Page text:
Ingenues have tradition of landing lead actress nom

Award Season Talent Preview

It’s no great shock that youth is prized in Hollywood, but for the last few years, youth and talent have made for an especially esteemed combination during awards season.

For three years running, fresh-faced femmes have come out of nowhere to capture moviegoers’ attention, earn critics’ laurels and move their peers to nominate them for lead actress honors.

First there was Ellen Page in “Juno” (2007) then Carey Mulligan in “An Education” (2009) and, last year, Jennifer Lawrence in “Winter’s Bone.”

It could happen again, and if not with the Oscars, then possibly an acknowledgement by the Indie Spirits, Screen Actors Guild or Golden Globes.

There has been much praise for Elizabeth Olsen’s magnetic turn as a cult victim in “Martha Marcy May Marlene,” British actress Felicity Jones’ perf as a lovestruck writer in “Like Crazy” and Adepero Oduye’s work as an emotionally confused gay Brooklyn teenager in “Pariah.”

“If this is a trend, I welcome it and applaud it,” says casting director Deborah Aquila, “because the level of work is so incredible.”

It’s worth noting that the films in which these young women came to the fore are independently made, says Aquila.

“These are the kinds of movies we look to as casting directors, where they have the luxury of casting an unknown,” she explains. “You don’t need a megastar to get the financing going, so it gives you the fantastic opportunity to search and audition and then introduce a wonderful talent like Lizzie Olsen or Jennifer Lawrence.”

“Martha” director Sean Durkin admits it was important to him to cast an unknown when he was looking for his female lead, and what struck him about Olsen in her audition was “an ability to give so much feeling with just her eyes.”

When shooting started last fall, Mulligan had already received her Oscar nom and “Winter’s Bone” had turned Lawrence into the sensation of 2010.

“You look at those roles and you say, ‘It’s great that the public got to see their first break,’ ” says Durkin, who admits to wishing for a similar reception for Olsen. “There’s definitely a part of me that wanted that, and then a few weeks into the shoot I could tell there was something special.”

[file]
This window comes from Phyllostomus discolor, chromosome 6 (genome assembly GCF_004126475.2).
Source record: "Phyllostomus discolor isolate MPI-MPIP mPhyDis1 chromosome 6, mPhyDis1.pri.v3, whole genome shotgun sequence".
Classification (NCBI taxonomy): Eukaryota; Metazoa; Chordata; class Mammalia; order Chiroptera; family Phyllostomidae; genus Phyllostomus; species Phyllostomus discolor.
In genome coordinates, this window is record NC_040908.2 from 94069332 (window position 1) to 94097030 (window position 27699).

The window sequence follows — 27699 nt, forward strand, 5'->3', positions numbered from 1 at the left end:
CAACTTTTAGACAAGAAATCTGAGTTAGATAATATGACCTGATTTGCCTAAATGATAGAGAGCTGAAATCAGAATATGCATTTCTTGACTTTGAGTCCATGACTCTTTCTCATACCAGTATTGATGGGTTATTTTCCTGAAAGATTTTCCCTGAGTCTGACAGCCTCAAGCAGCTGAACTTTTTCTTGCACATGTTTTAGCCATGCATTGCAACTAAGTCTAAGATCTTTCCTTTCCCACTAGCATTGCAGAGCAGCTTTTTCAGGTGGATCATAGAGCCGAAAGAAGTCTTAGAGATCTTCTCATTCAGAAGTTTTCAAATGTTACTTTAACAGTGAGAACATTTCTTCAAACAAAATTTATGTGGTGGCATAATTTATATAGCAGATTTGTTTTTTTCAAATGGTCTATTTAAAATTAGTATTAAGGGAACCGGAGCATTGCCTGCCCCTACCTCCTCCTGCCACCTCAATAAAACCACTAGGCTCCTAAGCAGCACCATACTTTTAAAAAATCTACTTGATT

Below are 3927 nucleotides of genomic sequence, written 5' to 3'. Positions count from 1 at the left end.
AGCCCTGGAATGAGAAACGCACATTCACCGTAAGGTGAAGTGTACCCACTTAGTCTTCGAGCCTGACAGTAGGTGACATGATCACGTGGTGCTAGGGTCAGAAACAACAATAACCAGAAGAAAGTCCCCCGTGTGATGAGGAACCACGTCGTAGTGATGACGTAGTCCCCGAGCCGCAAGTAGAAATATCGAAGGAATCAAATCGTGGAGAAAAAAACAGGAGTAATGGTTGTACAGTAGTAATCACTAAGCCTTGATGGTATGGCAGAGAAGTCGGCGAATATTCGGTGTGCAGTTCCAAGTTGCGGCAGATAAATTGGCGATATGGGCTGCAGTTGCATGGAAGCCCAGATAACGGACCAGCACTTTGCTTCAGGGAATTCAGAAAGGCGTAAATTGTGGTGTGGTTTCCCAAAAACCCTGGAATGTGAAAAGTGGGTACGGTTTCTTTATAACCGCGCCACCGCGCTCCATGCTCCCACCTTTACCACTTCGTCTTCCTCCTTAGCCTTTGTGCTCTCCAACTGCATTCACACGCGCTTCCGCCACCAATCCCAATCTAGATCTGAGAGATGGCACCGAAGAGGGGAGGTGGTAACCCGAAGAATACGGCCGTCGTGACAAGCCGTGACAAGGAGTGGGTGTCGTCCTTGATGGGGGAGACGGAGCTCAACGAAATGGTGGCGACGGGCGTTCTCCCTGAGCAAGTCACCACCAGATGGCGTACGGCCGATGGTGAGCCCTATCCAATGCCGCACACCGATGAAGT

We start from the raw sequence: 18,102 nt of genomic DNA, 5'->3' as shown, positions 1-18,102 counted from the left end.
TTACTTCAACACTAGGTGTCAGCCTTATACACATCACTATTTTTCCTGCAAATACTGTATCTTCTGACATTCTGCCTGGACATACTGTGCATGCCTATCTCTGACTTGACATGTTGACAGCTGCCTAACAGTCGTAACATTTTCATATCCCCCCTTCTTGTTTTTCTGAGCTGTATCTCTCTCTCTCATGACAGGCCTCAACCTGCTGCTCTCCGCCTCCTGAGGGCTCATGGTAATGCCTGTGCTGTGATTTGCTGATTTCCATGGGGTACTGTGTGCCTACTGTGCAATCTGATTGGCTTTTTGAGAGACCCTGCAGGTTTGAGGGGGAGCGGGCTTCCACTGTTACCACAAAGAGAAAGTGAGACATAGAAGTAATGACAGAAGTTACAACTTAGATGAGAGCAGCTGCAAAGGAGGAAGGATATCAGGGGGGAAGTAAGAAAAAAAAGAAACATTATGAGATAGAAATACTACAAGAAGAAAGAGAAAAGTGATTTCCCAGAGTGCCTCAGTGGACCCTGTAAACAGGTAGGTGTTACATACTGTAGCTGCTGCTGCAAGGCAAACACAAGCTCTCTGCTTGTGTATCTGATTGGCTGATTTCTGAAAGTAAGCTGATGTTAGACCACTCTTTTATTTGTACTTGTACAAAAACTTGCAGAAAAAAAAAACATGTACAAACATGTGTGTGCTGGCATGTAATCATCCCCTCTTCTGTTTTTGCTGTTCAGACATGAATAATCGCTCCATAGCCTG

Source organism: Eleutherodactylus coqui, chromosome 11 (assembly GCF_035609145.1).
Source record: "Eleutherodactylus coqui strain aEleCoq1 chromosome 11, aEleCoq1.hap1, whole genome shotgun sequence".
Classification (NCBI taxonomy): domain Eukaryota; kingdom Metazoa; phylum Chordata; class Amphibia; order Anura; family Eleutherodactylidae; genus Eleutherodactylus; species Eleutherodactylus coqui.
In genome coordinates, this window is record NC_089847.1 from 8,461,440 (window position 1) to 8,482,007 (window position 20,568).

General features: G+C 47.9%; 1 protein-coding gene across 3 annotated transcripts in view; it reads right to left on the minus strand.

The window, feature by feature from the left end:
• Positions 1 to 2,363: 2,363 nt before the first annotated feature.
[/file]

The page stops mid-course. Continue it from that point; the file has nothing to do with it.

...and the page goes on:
Vogue film critic John Powers suggests that in fanning the hype for these talented newcomers, Hollywood might be correcting a bit of its male-centric moviemaking ethos.

“Somehow the industry may be shifting back toward realizing it needs young women who aren’t just on the arm of the superhero,” Powers says. “It’s almost impossible not to watch Carey Mulligan in ‘An Education’ and think that there’s all sorts of stuff she can do that others can’t. So probably there’s that little bit of pride in the industry at finding people with some talent.”

Of course, there was a time decades ago when the arrival of a glittery, popular ingenue was bolstered by a studio machine ready to protect the brand by showcasing her in tailor-made parts and quality projects. One need only look at the glorious runs of Audrey Hepburn and Grace Kelly in the 1950s after their Oscar wins.

There’s no studio icon-developing system in place today, but a smart young actress riding a wave of acclaim can certainly create her own career path, Aquila and Powers believe.

“They’ll do their studio films and their independents,” says Aquila, who cites Mulligan’s varied roster since “An Education,” which includes titles big (“Wall Street: Money Never Sleeps,” “The Great Gatsby”), edgy and small (“Shame,” “Never Let Me Go”) and even theater (“The Seagull”). “The need is to do great work all the time, and that’s refreshing.”

“It’s harder for women because there are fewer roles,” says Powers, “but now actresses have a lot more freedom.”

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